Still -- and I don't know how to say this well -- just as God sometimes uses years of therapy and medicine to heal someone of a disease, sometimes He uses a word and a moment. I think the point is that God gives us what we need in order that we may know Him more intimately. Apparently what God wishes me to know of Him is that if look to Him, owning what I truly am, nothing more, nothing less, I will see that He is love and mercy, and that He tells me "Don't be afraid. It is I."

Monday, July 13, 2009


I find waterfalls to be the single most beautiful natural phenomenon there is. I could probably go to a setting like in this picture above, and, if the temperature conditions were suitable, I could watch this waterfall flow at least as long as I could watch a feature-length movie. There is something about the newness of every drop of water, the precise path it is destined to follow, the sound, the color, the humidity, the freshness it brings.

I was reminded of this the other day, after I posted the reference to Psalm 42 and the link to the song Sicut Cervus, when my children and I visited the Good Zoo in Wheeling. We spent a few minutes in rapt attention at the little waterfall there. What deer wouldn't travel for miles or even days to drink from living streams of water like this. What what a beautiful simile: as the deer pants for streams of water, so my soul thirsts for you, oh God. When I look at a waterfall, I want to be one with it. In fact, when I lived in Japan I lived very near a famous waterfall, pictured below with the fall foliage.

The river these falls fed flowed down the mountain, and in the summer I helped myself to bobbing in the water at one of the much smaller falls. It is an ancient Buddhist practice to stand under the flowing water and let it pummel you, so I figured playing in the river near a small one had to be somewhat socially acceptable. I was so thirsty in those days I just couldn't bear to only watch the waterfall. I had to get in it. I had to try to alleviate the ache in my soul for Beauty.

Sunday, July 12, 2009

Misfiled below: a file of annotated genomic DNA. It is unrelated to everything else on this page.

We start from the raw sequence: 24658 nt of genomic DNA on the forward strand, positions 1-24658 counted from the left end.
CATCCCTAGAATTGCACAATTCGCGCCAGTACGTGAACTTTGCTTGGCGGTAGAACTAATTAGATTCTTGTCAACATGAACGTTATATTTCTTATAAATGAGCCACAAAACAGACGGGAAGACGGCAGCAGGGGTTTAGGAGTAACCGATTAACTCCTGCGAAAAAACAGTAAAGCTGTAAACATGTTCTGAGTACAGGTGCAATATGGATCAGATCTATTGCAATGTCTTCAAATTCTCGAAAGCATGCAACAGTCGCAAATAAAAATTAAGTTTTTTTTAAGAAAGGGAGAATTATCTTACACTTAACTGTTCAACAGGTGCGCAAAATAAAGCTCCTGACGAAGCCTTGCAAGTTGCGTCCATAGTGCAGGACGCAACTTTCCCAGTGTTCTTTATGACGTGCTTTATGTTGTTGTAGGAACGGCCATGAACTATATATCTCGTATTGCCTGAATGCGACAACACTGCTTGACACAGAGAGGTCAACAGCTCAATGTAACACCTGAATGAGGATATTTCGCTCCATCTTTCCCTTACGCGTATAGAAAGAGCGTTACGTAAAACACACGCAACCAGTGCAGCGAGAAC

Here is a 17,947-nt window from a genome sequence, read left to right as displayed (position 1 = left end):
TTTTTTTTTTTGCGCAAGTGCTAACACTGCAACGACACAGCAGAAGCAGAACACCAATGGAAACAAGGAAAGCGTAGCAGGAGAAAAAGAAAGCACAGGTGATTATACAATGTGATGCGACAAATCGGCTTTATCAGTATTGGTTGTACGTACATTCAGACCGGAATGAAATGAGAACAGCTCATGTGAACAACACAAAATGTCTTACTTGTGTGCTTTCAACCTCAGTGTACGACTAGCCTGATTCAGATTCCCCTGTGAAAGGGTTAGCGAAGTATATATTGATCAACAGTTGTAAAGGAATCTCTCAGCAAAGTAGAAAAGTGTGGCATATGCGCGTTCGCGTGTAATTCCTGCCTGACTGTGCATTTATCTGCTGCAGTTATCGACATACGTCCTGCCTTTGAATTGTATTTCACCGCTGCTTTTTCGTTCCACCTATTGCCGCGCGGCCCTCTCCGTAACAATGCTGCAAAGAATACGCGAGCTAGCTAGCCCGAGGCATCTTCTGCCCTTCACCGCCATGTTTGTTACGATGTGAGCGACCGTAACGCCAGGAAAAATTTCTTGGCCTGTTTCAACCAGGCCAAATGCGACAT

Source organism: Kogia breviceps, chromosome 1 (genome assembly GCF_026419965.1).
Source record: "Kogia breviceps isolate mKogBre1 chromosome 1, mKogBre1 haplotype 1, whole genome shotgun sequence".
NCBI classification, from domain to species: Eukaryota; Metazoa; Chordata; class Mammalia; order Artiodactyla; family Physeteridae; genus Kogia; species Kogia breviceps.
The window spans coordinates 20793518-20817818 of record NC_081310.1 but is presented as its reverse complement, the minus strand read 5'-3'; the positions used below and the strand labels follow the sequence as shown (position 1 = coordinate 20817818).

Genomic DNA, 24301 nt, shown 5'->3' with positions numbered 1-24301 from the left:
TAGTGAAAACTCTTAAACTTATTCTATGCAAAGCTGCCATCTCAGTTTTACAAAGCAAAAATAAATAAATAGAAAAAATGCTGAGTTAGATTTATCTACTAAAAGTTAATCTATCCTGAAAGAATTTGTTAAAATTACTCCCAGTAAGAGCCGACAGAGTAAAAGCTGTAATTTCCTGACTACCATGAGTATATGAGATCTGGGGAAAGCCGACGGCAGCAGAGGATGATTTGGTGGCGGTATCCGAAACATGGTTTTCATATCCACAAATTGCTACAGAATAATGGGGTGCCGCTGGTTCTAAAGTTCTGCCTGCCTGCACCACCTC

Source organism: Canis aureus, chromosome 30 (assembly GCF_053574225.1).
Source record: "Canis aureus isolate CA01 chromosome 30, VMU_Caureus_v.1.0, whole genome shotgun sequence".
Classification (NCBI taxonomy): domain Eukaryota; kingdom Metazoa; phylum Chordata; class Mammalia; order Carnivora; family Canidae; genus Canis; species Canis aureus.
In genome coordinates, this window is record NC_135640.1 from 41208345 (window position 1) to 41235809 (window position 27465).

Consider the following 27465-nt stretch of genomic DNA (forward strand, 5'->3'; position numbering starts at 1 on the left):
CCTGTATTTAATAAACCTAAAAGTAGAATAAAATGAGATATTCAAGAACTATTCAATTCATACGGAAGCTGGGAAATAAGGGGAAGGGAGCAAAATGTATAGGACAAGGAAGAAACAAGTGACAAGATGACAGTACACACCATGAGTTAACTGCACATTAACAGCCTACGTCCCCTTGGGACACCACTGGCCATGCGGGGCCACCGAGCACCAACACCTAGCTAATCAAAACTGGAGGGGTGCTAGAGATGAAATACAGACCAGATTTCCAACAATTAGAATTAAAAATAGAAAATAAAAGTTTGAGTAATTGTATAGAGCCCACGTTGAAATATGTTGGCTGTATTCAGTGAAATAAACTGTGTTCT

Some Things Change, Some Things Stay the Same

I like to note precise dates, so it amazed me when I just realized that it was exactly 25 years ago today that the event described in this post took place.

It's funny, because I've been thinking about a song I wrote about three years later in reference to the pastor mentioned there.

You Have Changed My Life

I've tried so many times/to say what's on my mind
But still I feel my mind has not been heard
I've tried so many ways/But I've waited so many days
But now I know there's something I gotta say
But how am I supposed to look you in the eye and tell you the truth
You have changed my life

You prob'ly don't even realize
How important you are in my eyes
But maybe it's better that you don't know
Cause if you really knew/I'd shy away from even looking at you
That's just the way I am I wouldn't know what to do
Cause how am I supposed to look you in the eye and tell you the truth
You have changed my life

It seems silly that it's so hard to say
I wish I could throw these chains away
But if I let me feelings fly too free
They may never come back the same to me

So I'll try a few more times/to say what's on my mind
Hope I always feel my mind has not been heard
I'll try a few more ways/but I'll wait a few more days
And all along I'll be sayin' what I gotta say
How am I supposed to look you in the eye and tell you the truth
You have changed my life

The reason I thought of this is because I recently shared a sort of testimony with someone else about how my life had been affected by him. A couple of the emotions were the same as what I expressed here when I was 19. It still is work to express myself as clearly as I'd like about something deeply meaningful. I guess I'm no longer as willing or eager to hide, however. And I'm not worried that my experience is all simply a feeling that is likely to vanish as soon as I express it. Most of all, I still see that experiencing Christ's presence in this way compels one to tell it, regardless of how difficult. I did, as I recall, send this song to Pastor Turriff (along with others in a similar vein).

Friday, July 10, 2009

Stopping to Take a Breath


Thus far, 2009 has been an amazing year for me. I don't spend a lot of time imagining what the future might be like, but if I had I would not have imagined it to be that way it is. That's not to say I am complaining or disappointed or even remotely sad about it. But in the last little while I have been feeling myself way out on a limb.

Yesterday I found myself thinking if I were just back in my box, life would not feel so risky. Last night as I drove off to the monthly meeting of Steubenville for Liberty I thought about all that had led me to that moment. I thought about my husband at home who was wishing me luck and would be waiting to hear the full report when I got home. I even thought about the phone call I made just before I left which I just did because it seemed to be the best thing to do, despite how much I hate that kind of phone call. As I walked into the Community College to set up for the meeting, my heart was filled with the same kind of prayer that arises in me when I'm in an airplane that is taking off. "Lord, my life is in your hands." Yeah, flying scares me too.